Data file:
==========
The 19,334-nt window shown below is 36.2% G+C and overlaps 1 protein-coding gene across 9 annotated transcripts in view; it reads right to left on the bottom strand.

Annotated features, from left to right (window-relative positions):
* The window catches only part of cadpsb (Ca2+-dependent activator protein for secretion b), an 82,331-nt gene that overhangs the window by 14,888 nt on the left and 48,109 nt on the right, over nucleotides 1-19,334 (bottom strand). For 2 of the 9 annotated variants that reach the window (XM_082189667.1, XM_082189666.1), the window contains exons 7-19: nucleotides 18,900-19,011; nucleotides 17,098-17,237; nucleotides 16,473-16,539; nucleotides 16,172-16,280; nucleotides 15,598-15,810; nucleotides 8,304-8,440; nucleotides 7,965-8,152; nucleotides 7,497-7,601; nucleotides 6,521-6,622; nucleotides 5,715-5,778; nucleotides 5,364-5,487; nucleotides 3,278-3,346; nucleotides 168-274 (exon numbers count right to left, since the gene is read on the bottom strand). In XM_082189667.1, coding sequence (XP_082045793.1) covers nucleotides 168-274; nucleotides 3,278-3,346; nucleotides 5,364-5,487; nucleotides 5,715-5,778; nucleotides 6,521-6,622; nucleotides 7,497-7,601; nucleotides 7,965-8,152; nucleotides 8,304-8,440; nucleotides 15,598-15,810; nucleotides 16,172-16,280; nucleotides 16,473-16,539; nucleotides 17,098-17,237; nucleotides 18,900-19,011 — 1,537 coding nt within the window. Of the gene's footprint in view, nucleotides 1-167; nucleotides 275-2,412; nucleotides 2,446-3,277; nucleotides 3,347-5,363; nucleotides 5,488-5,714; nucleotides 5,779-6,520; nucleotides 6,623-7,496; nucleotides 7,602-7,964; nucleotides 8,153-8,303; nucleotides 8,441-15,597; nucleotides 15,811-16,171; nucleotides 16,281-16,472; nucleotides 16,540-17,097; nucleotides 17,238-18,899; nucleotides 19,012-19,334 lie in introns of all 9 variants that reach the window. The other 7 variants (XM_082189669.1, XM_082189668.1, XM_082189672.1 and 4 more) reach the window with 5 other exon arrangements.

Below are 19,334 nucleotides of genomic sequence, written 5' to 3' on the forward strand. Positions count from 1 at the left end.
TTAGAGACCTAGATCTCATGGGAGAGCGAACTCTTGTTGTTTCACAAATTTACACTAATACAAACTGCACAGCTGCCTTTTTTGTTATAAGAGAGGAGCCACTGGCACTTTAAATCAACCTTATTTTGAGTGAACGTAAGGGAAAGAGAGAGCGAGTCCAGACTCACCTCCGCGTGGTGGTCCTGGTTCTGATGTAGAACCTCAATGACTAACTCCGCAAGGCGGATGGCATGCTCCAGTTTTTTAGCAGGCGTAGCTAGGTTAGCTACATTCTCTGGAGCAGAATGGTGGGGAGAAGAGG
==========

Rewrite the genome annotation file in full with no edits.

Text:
The 19,334-nt window shown below is 36.2% G+C and overlaps 1 protein-coding gene across 9 annotated transcripts in view; it reads right to left on the bottom strand.

Annotated features, from left to right (window-relative positions):
* The window catches only part of cadpsb (Ca2+-dependent activator protein for secretion b), an 82,331-nt gene that overhangs the window by 14,888 nt on the left and 48,109 nt on the right, over nucleotides 1-19,334 (bottom strand). For 2 of the 9 annotated variants that reach the window (XM_082189667.1, XM_082189666.1), the window contains exons 7-19: nucleotides 18,900-19,011; nucleotides 17,098-17,237; nucleotides 16,473-16,539; nucleotides 16,172-16,280; nucleotides 15,598-15,810; nucleotides 8,304-8,440; nucleotides 7,965-8,152; nucleotides 7,497-7,601; nucleotides 6,521-6,622; nucleotides 5,715-5,778; nucleotides 5,364-5,487; nucleotides 3,278-3,346; nucleotides 168-274 (exon numbers count right to left, since the gene is read on the bottom strand). In XM_082189667.1, coding sequence (XP_082045793.1) covers nucleotides 168-274; nucleotides 3,278-3,346; nucleotides 5,364-5,487; nucleotides 5,715-5,778; nucleotides 6,521-6,622; nucleotides 7,497-7,601; nucleotides 7,965-8,152; nucleotides 8,304-8,440; nucleotides 15,598-15,810; nucleotides 16,172-16,280; nucleotides 16,473-16,539; nucleotides 17,098-17,237; nucleotides 18,900-19,011 — 1,537 coding nt within the window. Of the gene's footprint in view, nucleotides 1-167; nucleotides 275-2,412; nucleotides 2,446-3,277; nucleotides 3,347-5,363; nucleotides 5,488-5,714; nucleotides 5,779-6,520; nucleotides 6,623-7,496; nucleotides 7,602-7,964; nucleotides 8,153-8,303; nucleotides 8,441-15,597; nucleotides 15,811-16,171; nucleotides 16,281-16,472; nucleotides 16,540-17,097; nucleotides 17,238-18,899; nucleotides 19,012-19,334 lie in introns of all 9 variants that reach the window. The other 7 variants (XM_082189669.1, XM_082189668.1, XM_082189672.1 and 4 more) reach the window with 5 other exon arrangements.

Below are 19,334 nucleotides of genomic sequence, written 5' to 3' on the forward strand. Positions count from 1 at the left end.
TTAGAGACCTAGATCTCATGGGAGAGCGAACTCTTGTTGTTTCACAAATTTACACTAATACAAACTGCACAGCTGCCTTTTTTGTTATAAGAGAGGAGCCACTGGCACTTTAAATCAACCTTATTTTGAGTGAACGTAAGGGAAAGAGAGAGCGAGTCCAGACTCACCTCCGCGTGGTGGTCCTGGTTCTGATGTAGAACCTCAATGACTAACTCCGCAAGGCGGATGGCATGCTCCAGTTTTTTAGCAGGCGTAGCTAGGTTAGCTACATTCTCTGGAGCAGAATGGTGGGGAGAAGAGG